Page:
Act IV. Sc. 4.
No sense has been made or can be made of
"dares." I believe the poet wrote "Yet reason
says her no." Says being written in the usual
way saies, and beginning with a long s, might
easily have been taken for dares. Says her is
like tell her, &c., with the ellipsis of the preposi-
tion. We have already had in this play (Act II.
Sc. 2)-

"Did I not tell thee yea?"
"Gaza is not in plight to say us nay."

Sam. Agon. v. 1729.

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"Laf. Pardon, my lord, for me and for my tidings. King. I'll see thee to stand up."

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All's Well, Act II. Sc. 1. "I'll see thee," is mere nonsense; and Pope's "I'll fee thee" is little better; and “I'll sue thee," but so-so. My opinion is, that the poet wrote "I beseech thee;" and the ch having been effaced in the MS. by damp, &c., the printer took the I be for Ile (the way I'll was then written), and so made "Ile see thee." I lately showed how in this way create became eat in Humlet, Act. III. Sc. 4. THOS. KEIGHtley.

Do manus: The Prince of Morocco was as good a Catholic as General Othello, or the King of Naples' Tunisian son-in-law; else would the heiress have negatived his chance of domiciling his harem in Belmont, and superseding her chaplain by a mufti.

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Has MR. EASY, or any other commentator, observed in the much-sought Portia, the "nothing undervalued to Cato's daughter," a certain feminity, which our patresfamilias call changeableness, but which Shakspeare's heart-knowledge accounted perhaps a normal condition? When, in the protasis of this delightful drama, she and her confidante (how unlike the yea-and-nay confidantes of French tragedy!) are "over-naming' her several suitors, a young Venetian-he who afterwards came in for the casket prize-is incidentally mentioned, and her liking toward him skilfully foreshadowed, the Moor's approach is announced; her anticipation of whose southern tincture discredits his possible merit: "the condition of a saint" will not reconcile her to "the complexion of a devil." At their meeting, Desdemona-like, she professes to see his visage in his mind, were it not for her father's will, &c., &c.; and, when he misses in his choice, she hails his defeat with veritable Northern anti-negroism:

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put up with "a box of the ear" from an Englishman; and also with its attestation under a Frenchman's hand: sufficient reasons for her mislike, but in the Caledonian's instance not very probable. The Merchant of Venice was, we know, mise en scène in Elizabeth's time, when the disparagement of Scotland and Scotsmen was a tolerably safe subject. But, I should like to be informed, was this bit of national ill-will—“regnante Jacobo Primo atque Sexto," expurgated from the prompter's copy? Personally, it would have much annoyed that pacific sovereign, who had so many quiet ways of satisfying his displeasures. Besides, a deserved imputation is always more readily taken in dudgeon than an undeserved. The satirist who called Trajan a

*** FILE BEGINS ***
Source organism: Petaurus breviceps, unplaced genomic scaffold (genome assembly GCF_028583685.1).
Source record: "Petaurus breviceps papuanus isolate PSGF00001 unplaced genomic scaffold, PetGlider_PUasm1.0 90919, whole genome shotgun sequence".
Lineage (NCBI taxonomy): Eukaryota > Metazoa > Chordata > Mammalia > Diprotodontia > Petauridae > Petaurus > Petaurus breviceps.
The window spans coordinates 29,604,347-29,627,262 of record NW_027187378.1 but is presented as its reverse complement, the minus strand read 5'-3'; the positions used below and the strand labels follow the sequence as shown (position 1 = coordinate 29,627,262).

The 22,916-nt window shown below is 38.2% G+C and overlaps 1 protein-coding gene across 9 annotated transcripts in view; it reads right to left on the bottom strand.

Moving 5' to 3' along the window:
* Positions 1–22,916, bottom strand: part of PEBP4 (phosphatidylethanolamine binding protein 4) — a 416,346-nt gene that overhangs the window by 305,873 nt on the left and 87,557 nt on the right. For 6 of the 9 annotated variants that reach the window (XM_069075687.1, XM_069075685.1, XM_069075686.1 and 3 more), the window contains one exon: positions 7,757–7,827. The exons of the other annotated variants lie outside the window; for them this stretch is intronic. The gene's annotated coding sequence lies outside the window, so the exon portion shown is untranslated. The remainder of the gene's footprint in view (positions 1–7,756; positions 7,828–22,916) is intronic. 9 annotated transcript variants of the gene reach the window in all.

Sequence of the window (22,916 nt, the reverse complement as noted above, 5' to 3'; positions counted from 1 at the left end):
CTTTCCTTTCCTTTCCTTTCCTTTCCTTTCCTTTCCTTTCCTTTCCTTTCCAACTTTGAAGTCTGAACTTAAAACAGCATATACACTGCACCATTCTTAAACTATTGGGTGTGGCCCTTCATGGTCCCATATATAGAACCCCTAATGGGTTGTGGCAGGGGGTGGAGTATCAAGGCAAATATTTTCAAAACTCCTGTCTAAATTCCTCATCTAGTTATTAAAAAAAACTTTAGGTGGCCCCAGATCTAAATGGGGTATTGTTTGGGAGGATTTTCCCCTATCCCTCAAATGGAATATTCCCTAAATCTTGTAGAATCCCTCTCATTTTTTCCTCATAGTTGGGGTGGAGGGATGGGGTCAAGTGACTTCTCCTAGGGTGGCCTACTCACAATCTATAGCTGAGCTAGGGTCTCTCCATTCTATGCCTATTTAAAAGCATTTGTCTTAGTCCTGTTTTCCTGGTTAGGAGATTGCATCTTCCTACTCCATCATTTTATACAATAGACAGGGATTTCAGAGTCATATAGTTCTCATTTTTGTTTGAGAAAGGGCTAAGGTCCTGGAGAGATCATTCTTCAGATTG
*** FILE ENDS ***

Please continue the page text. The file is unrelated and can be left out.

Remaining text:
tyrant or perjurer, would have been forgiven: Tiberius would have swamped him in the Roman Guiana, or silently walked him down the Gemonian steps.

Not being rich in Shakspearian records, I refer me to some well supplied and equally well disposed possessor. EDMUND LENTHAL SWIFTE.

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SHAKSPEARE GENEALOGY (3rd S. iv. 201.). All will agree with your correspondent M. N. S., "That the devices of heraldry are really able to lend substantial aid in the prosecution of biographical and historical investigation;" but to render these investigations helpful to truth, must not the premises be strictly true? I would ask M. N. S. and your other readers, whether, because the testator, John Arden, was "esquire for the body to Henry VII.," he therefore "was a gentleman (and esquire), and entitled to coat armour ?" I would further ask, whether the documents (which have been published by MR. COLLIER) show that Robert Arden of Wilmcote was not a gentleman, but a "husbandman" only in the year 1550. Are the words not a gentleman and only the conclusions of M. N. S., or are they the words of the documents ?